ORLANDO, Fla. – More hateful words targeting the Jewish community showed up on the side of a building on New Year’s Eve, this time in downtown Orlando.
Cell phone video showed the words “vax the Jews” scrolling across the top of an office building on Orange Avenue at Washington Street.
During the brief video, no one in the crowd reacted to the act of antisemitism.
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Keith Dvorchik, CEO of Shalom Orlando, a merger of the Roth Family Jewish Community Center and Jewish Federation of Greater Orlando, reacted strongly — yet again.
“We’ve talked about this far too many times,” Dvorchik said. “Jewish people remain the only group that is OK to hate.”
Dvorchik was hoping for a new start in this new year after so much antisemitism last year, even here in Central Florida. Hate groups protesting on an overpass and at a shopping center, a famous rapper tweeting Jewish hate and Anti-Semitic words shining on a football stadium in Jacksonville.
“You continue to see this and you feel less safe,” Dvorchik said. “As someone who’s very publicly Jewish, I have concerns all the time, what if someone decides they want to target me.”
Dvorchik said a Rabbi brought safety to the forefront during a recent Saturday service.
“In the middle of a sermon, the Rabbi asked the congregation, ‘Be honest, how many of you have thought about where you’re going to live,’ meaning leaving the United States, and three-quarters of the congregation raised their hands that they’d already been thinking about where they were going to have to go because the United States was going to no longer be safe for them,” Dvorchik said. “It is sad, it’s disappointing, but I hope that most people are watching this also find it incredibly offensive.”
The owner of a restaurant on the bottom floor of the building where the hateful words were displayed suspected they were projected from a nearby parking garage. Orlando Police said they are investigating.
“And if you think, ‘Oh they’re just targeting the Jews, we don’t have anything to be worried about,’ they’ll come for you next,” Dvorchik said. “That’s the way hatred goes. Get one and they move on to the next unless we decide together to put an end to it now.”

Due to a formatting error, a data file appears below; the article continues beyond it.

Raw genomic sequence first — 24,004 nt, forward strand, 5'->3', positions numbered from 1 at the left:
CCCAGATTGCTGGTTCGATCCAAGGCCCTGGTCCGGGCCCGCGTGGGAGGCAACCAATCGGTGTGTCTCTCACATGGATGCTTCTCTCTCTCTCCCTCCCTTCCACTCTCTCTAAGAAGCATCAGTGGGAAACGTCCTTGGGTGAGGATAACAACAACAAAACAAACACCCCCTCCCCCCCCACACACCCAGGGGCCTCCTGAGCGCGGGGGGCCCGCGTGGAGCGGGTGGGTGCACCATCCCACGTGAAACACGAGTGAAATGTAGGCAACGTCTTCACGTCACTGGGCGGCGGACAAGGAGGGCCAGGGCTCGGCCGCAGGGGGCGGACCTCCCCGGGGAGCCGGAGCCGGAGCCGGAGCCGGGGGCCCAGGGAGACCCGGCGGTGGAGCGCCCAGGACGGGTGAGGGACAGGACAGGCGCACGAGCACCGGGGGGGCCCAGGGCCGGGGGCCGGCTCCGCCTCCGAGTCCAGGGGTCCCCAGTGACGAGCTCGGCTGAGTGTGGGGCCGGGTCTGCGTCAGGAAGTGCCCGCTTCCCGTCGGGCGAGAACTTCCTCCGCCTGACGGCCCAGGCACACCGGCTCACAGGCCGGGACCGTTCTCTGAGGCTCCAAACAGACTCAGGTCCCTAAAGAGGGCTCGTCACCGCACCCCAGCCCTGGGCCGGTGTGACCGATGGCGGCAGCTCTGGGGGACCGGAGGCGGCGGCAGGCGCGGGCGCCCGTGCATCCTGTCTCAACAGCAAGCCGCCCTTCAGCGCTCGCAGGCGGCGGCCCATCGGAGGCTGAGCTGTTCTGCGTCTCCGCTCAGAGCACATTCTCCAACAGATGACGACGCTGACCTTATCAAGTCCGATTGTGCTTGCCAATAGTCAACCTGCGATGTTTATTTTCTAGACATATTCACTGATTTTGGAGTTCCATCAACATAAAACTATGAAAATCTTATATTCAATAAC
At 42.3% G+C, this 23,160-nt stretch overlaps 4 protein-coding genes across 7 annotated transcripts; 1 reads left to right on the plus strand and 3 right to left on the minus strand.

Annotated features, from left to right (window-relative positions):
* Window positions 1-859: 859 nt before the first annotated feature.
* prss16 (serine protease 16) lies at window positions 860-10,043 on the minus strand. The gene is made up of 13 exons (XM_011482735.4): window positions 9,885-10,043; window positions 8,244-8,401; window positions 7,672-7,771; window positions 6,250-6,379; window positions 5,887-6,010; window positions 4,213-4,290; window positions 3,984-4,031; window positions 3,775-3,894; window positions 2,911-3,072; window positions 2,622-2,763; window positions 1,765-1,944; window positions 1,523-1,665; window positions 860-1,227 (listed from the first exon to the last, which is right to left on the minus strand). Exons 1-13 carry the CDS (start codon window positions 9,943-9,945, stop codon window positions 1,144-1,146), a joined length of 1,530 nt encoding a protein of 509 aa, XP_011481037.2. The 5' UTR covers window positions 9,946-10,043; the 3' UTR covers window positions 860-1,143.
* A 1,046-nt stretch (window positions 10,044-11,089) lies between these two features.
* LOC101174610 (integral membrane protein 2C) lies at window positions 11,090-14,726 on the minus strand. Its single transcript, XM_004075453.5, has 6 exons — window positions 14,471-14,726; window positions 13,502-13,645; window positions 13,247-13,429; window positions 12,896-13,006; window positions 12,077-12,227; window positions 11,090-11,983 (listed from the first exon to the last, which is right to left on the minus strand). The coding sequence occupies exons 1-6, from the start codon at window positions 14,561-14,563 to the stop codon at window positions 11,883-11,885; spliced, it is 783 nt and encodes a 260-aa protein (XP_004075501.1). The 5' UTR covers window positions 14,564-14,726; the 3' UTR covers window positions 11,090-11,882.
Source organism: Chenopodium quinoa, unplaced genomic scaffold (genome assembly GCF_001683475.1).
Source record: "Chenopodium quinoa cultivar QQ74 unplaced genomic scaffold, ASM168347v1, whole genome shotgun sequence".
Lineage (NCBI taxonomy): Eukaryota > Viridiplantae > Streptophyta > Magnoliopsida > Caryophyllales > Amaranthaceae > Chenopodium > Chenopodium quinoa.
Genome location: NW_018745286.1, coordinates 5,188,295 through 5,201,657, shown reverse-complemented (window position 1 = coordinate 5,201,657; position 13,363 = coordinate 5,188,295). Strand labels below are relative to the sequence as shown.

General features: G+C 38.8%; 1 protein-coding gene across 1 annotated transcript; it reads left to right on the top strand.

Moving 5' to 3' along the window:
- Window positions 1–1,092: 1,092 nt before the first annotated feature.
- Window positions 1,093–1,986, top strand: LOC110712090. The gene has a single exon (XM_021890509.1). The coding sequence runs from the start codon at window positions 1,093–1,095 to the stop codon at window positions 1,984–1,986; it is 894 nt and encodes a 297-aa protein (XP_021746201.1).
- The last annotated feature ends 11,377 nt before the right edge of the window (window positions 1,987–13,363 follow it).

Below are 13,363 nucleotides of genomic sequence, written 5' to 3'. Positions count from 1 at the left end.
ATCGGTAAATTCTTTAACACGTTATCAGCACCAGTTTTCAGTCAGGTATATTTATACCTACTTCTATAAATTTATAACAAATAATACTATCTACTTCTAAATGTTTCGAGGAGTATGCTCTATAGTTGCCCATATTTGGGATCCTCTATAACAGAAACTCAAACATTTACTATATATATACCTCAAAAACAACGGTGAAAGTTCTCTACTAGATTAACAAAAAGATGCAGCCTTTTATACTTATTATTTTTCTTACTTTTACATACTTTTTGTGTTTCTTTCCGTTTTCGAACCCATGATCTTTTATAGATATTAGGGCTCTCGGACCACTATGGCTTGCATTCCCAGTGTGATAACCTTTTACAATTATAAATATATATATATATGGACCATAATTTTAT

On Tuesday, nearly three days after the antisemitic display, Orlando Mayor Buddy Dyer released a statement condemning the incident.
“After learning about a recent display of antisemitism in our city, I want to clearly state that prejudice and hate aren’t welcome in Orlando and should always be condemned,” the mayor posted on Twitter. “To the members of Orlando’s Jewish community: we stand with you, united against antisemitism and hatred.”
After learning about a recent display of antisemitism in our city, I want to clearly state that prejudice and hate aren't welcome in Orlando and should always be condemned. To the members of Orlando's Jewish community: we stand with you, united against antisemitism and hatred.— Mayor Buddy Dyer (@orlandomayor) January 3, 2023
State Rep. Anna Eskamani, D-Orlando, also released a statement Tuesday about the incident.
“It’s absolutely disgusting and those who espouse antisemitism are the scum of the Earth. Unfortunately, we have seen a rise of antisemitism, there were even Nazis protesting the recent drag show too,” Eskamani said in her statement.
“I assume the lack of response from other elected officials may be due to the holiday break. Unfortunately, acts of hate never stop, so we must be vigilant in the face of such rhetoric and I encourage folks to support our local Holocaust Memorial Resource and Education Center as a means of taking action for a more peaceful and just world,” she added.
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